Future research is required to include EEG analyses of neurodiverse patient populations.
Recently published data suggest that several sleep characteristics at 4 months of age are associated with neurodevelopmental outcomes at 18 months of age, suggesting that early intervention may be an option when using EEG analysis as an early biomarker for development.
Data were presented by Soraia Ventura, PhD candidate, INFANT Research Center for Maternal and Child Health, University of College Cork, in County Cork, Ireland, at World Sleep 2022, March 11-16, in Rome, Italy. Ventura et al recruited 92 neonates born at term at Cork University Maternity Hospital. Babies had EEGs recorded during a nap at 4 months of age, with sleep staged according to the American Academy of Sleep Medicine criteria and spindles identified manually. A neurodevelopmental assessment was then conducted at 18 months of age.
Babies had a mean postnatal age of 19.6 weeks (SD, 1.3) at the time of sleep recording, and 18.5 months (SD, 0.4) at the time of the neurodevelopmental assessment. A total of 69 infants who had a full first sleep cycle recorded were included in sleep macrostructure and quantitative features (qEEG) analysis, Ventura et al noted.
Latencies to sleep and to REM and duration of first cycle sleep stages were the macrostructural features analyzed, whereas sleep spindle features analyzed were number, density, mean frequency, Brain Symmetry Index (spindles only), synchrony, and spectral power. Range-EEF, spectral power, interhemispherical coherence and Brain Symmetry Index were the qEEG features analyzed, and qEEG results were then compartmentalized into different sleep stages and frequency ranges. A general developmental (GD) score was calculated from subscales, which were evaluated at 18 months with the Griffiths-III neurodevelopmental assessments. Infants had Foundations of Learning (A), Language and Communication (B), Eye and Hand Coordination (C), Personal-Social-Emotional (D), and Gross Motor (E) domains evaluated.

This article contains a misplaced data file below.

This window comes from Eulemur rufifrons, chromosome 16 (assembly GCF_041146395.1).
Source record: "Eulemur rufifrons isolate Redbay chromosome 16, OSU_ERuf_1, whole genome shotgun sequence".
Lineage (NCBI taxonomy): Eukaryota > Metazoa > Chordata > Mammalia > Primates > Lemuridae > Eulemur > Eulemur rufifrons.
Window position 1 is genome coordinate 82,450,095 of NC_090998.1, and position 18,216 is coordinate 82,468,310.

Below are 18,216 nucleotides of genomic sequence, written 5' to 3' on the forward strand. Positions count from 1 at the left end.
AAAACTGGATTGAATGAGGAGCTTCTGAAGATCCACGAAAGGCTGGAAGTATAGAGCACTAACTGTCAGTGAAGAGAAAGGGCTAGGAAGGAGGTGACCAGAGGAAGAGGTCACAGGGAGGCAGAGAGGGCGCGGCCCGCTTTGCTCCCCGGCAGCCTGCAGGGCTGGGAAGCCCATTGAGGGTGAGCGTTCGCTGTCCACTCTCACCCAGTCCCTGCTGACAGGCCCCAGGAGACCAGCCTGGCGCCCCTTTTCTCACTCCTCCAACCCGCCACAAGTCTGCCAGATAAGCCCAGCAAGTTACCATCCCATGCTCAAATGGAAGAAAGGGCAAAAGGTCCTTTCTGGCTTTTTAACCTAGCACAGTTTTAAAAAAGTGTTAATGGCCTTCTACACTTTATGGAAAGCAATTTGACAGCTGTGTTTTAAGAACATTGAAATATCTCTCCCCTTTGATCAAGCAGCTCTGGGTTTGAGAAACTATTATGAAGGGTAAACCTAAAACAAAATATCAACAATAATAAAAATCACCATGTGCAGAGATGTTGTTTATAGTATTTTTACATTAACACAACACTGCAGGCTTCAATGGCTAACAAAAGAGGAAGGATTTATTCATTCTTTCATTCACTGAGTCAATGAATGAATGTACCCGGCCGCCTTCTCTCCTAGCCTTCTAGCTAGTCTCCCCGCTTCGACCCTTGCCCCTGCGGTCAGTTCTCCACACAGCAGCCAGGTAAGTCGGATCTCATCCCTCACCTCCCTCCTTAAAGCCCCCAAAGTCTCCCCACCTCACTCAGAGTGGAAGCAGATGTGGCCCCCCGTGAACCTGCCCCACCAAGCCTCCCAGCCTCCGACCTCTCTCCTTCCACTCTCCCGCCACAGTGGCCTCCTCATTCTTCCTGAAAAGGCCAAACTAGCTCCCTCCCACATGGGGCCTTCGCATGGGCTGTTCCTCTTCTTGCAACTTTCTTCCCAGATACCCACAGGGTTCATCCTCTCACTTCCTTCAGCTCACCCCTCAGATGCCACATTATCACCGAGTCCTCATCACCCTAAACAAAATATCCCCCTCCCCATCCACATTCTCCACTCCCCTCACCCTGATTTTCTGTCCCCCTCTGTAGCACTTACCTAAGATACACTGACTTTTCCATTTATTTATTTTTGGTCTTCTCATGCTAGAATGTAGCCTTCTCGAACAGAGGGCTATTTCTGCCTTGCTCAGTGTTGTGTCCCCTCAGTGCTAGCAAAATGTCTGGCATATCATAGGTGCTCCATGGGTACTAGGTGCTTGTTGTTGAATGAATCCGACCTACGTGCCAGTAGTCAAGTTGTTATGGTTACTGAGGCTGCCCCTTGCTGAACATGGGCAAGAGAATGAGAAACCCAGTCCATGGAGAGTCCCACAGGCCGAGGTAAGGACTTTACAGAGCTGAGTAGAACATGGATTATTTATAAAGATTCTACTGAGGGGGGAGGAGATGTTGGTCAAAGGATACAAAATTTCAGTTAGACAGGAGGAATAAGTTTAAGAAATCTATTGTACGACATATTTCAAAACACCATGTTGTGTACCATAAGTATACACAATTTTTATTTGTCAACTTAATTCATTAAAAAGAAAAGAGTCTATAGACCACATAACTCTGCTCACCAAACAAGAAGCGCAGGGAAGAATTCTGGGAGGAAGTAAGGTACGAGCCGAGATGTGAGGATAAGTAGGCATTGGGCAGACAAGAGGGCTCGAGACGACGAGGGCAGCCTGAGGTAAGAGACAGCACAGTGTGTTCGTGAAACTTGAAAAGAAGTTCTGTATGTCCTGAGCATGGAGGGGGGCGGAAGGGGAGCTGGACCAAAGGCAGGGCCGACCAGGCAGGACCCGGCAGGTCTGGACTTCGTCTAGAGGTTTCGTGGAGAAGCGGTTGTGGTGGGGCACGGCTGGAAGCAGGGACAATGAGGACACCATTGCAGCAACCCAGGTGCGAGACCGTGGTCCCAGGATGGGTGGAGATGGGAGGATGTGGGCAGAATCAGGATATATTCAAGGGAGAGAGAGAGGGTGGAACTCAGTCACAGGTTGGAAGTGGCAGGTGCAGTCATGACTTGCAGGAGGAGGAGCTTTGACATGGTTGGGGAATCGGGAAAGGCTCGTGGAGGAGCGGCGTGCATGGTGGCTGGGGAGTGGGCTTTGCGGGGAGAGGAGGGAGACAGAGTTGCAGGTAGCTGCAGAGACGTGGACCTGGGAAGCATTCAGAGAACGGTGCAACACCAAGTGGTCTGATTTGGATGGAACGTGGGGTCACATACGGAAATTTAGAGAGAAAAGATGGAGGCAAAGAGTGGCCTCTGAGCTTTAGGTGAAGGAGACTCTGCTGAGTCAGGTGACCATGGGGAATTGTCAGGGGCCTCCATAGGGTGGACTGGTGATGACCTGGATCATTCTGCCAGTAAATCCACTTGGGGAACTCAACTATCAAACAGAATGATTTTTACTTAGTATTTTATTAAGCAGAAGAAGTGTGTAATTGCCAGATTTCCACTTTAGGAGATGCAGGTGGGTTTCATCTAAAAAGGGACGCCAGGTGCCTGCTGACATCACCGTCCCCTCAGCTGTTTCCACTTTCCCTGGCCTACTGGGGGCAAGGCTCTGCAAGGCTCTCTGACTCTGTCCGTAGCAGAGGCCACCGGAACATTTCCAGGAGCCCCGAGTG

Sleep macrostructure was not associated with neurodevelopmental outcomes at 18 months, after adjusting for postnatal age of both EEG and Griffiths-III assessments, as well as gestational age and sex. Positive, statistically significant correlations were observed between upper and lower range-EEG margin, which were similar to amplitude-integrated EEG, and B subscale (R = 0.25-0.26). Additionally, positive significant correlations were observed between EEG spectral power, notable between low-frequency delta and subscales: B, D, E, and GD (R = 0.24-0.33).
“The brain develops rapidly during infancy and early childhood and sleep plays a crucial role in this development. Sleep patterns, as viewed on the EEG, evolve as a consequence of brain maturation and quantitative features of sleep may represent biomarkers of neurodevelopment,” Ventura et al wrote.
When looking at interhemispherical coherence in beta and gamma frequencies during N2 sleep, Soraia et al found a positive correlation with subscale A and gamma with GD (R = 0.27-0.30), and coherence in delta frequencies during REM showed a negative correlation with subscale D (R = –0.39 to –0.30). A negative correlation was observed between spindle duration and D and E subsclaes (R = –0.32 to –0.22).
Future research will be required to analyze similar EEG analyses of neurodiverse patient groups, the study authors concluded.